I will close my speech with two wider points thrown up by the Bill, and I hope the Minister will respond to them when he sums up the debate. On nuclear safeguarding in our communities, what assessment has he made of the role that my outstanding West Suffolk College and other colleges could play as centres of learning for any nuclear engineering apprentices working on my coastline and others, including Hinkley and the north-west? How will safeguards be built into that training? How will we future proof those people whom we will employ in the industry? How does the ONR cascade information through this system? Hinkley Point is a crucial model to learn from for future nuclear projects in the UK, especially in relation to its funding models.

As we leave the European Union, the need to draw skills and jobs to keep our nuclear sector vibrant becomes arguably more urgent, as my hon. Friend the Member for Bolton West (Chris Green) said. That includes those whose skills lie in repositories. We must ensure that we are scoping for the skills needed as we withdraw from Euratom so that we have, as this Bill states, a seamless continuation of the high standards of this industry, and the UK maximises and, as the Secretary of State said, even raises the standards within the IAEA.

I am genuinely pleased that this issue has been given such importance. That is not because, as some might have suggested, it is a sort of remoaner ambush, but because it reflects the importance of our nuclear industry, which in turn reflects the importance that the Government have attached to nuclear technologies in the UK as part of our industrial strategy. The valued engagement of the industry is most welcome. It is great to hear its very legitimate concerns over Euratom. The industry would obviously want no change whatsoever: of course not; nobody can blame it for seeking certainly and therefore advocating the status quo.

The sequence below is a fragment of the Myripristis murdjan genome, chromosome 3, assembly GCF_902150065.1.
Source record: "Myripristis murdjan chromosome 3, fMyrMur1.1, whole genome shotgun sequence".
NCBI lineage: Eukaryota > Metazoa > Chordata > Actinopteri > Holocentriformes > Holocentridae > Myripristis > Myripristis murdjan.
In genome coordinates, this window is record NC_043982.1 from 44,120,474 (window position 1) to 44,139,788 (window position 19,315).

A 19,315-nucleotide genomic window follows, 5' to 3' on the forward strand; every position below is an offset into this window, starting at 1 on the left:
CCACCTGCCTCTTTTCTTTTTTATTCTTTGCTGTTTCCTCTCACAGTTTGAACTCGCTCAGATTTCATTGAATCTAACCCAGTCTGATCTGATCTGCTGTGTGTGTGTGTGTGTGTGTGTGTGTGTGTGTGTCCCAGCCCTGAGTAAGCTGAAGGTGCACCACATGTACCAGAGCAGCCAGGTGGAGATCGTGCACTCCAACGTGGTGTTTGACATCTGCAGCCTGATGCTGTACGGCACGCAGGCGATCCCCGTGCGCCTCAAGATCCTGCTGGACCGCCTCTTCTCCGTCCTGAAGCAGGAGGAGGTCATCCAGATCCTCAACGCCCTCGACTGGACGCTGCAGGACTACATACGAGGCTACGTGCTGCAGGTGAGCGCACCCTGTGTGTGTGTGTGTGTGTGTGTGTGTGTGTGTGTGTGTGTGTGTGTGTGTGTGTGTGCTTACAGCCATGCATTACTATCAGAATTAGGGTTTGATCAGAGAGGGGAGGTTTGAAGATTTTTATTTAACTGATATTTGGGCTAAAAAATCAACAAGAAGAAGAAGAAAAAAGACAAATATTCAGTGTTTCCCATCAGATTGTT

Let us be clear: there is absolutely nothing wrong with Euratom. It has proven very effective at regulating the nuclear industry. If the treaty did not require us to leave after triggering article 50, I am pretty sure that we would not do so, but as it does require it, a new arrangement must be sought. I genuinely have no doubt that this new arrangement will be characterised by keen agreement and co-operation between the UK and our EU partners. The nuclear industry is, after all, international and interdependent. We have significant French ownership of our nuclear power stations, and further international ownership is promised with the remainder of the new nuclear fleet. Similarly, Germany has a great deal of nuclear waste being processed in Sellafield. With the UK, France and Germany so interdependent on one another on matters nuclear, one might expect the wind to be on our backs, not in our faces, when seeking a deal on our future relationship on nuclear matters.

An associate membership is probable—highly probable, even. For the more ardent Brexiteers among us, that should not bother us either. Euratom has been a remarkably consensual organisation—I do not believe there have been any votes—and therefore the jurisdiction of the EU Court should not be a concern for us in this case. However, regardless of that probable outcome, we need something else in case good sense deserts our EU partners and nuclear safeguarding becomes part of the wider wrangling over Brexit. That is why the Government are to be congratulated on introducing the Bill so soon. This regulation will give the nuclear industry the certainty that it so reasonably demands. Nuclear safeguarding is not something on which we take risks. Pursuing a favourable post-Brexit relationship with Euratom is important and should obviously be our preference, but legislating for increased powers in the Office for Nuclear Regulation so that Euratom’s capabilities are duplicated as being sovereign within the United Kingdom seems very prudent at this early stage.